March started with a big shipment of blue. We received eight hundred packages at once, filling the entire warehouse. Spring came, but not the warmth. The temperature was below zero all month. Because of the cold, the blue sold slowly. Hopes for an early spring were not fulfilled, and I was as black as thunder, like a bear with a sore head. The puddle at the warehouse gate added to my anger; the sun was already burning through the cold air, and melted snow flowed down to the gate during the day and froze at night. The lower edges of the gate would stick to the ice, and my father and I would take a crowbar and hollow it out. And so it was every morning for the second half of March. In April, the temperature rose to ten degrees and stayed above freezing at night. The puddle that had stopped freezing swelled and flowed over the threshold. For a week we waded through the mud in the warehouse until the sun dried the ground completely. The inner tensions of the long winter and the poor sales were gone, and my father and I breathed a sigh of relief, and immediately, on April 13, we argued until the sparks flew. Everything that had been bottled up came out. It didn’t solve any of the old problems, but it added new ones and made the rift even worse.
“Still sitting around playing?” my father said as he walked into my room.
Sitting in the shabby armchair by the computer, I caught a note of irritation and frustration in his voice, I tensed up and said: “Playing, yeah, what else am I supposed to do?”
“I wish you’d do something useful instead of playing these stupid games!” my father added, without softening his tone of displeasure. “You sit there like a child, playing all day!”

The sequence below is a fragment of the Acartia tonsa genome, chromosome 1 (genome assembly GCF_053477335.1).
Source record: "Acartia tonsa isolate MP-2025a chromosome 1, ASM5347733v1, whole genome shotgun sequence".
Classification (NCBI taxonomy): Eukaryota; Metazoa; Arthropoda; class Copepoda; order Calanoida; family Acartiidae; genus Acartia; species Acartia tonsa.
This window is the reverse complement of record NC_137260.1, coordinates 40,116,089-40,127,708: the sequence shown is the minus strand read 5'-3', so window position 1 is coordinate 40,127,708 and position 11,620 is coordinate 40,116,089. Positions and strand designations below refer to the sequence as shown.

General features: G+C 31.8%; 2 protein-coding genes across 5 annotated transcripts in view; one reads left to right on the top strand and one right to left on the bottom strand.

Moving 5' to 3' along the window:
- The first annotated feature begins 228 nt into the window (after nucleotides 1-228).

“What useful thing am I supposed to do!?” I looked away from the monitor and half turned to my father, who was standing by the balcony door, grasping the handle. He was going out on the balcony to smoke as usual, twirling a cigarette nervously in his other hand.
“You’d better think about your work!” said my father, turning the handle, opening the balcony door, and putting the cigarette in his mouth.
“What’s there to think about!? Everything seems to be all right, doesn’t it?” I supported the tone.
“All right!? Well, if you think that opening and closing two retail stores is all right, then yes, everything is all right!” my father froze in the doorway, took the cigarette out of his mouth and began to crumple it up again.
“What’s that got to do with it?” I winced at the unpleasant turn of the dialog.
“We put so much effort and time into it, we ordered the equipment, and now what!? Now it sits in the warehouse collecting dust! Wasted money!”
“As far as I know, we made the decision to open outlets together, or what!?” I threw up my hands. “If you had said you were against it, there would have been no outlets! Is it my fault that they did not work well!? And what does that have to do with me sitting here playing games, I don’t get it! Who am I bothering? I’m not saying that you go out on the balcony to smoke again and hang around with a cigarette all the time! Or are you thinking about work there!?”
“Thinking about work, yes!” my father said, coming back into the room and sitting on the edge of the couch.
“And what did you have in mind, tell me, I’m interested!?”
“Don’t be smart here, got it!? I am your father, so bite your tongue!”
“Here we go again, when we think about work, we’re partners, and you have accusations against me, and when I ask the same thing, you’re the father! You’re good at that!”
“Yes, I am!” my father gritted his teeth in anger.
“What’s the big deal, I don’t get it!?” I got angry too. “Is there something you don’t like!?”
“I don’t like you always being on the Internet and playing games!”
“What do you care what I do in my free time!?”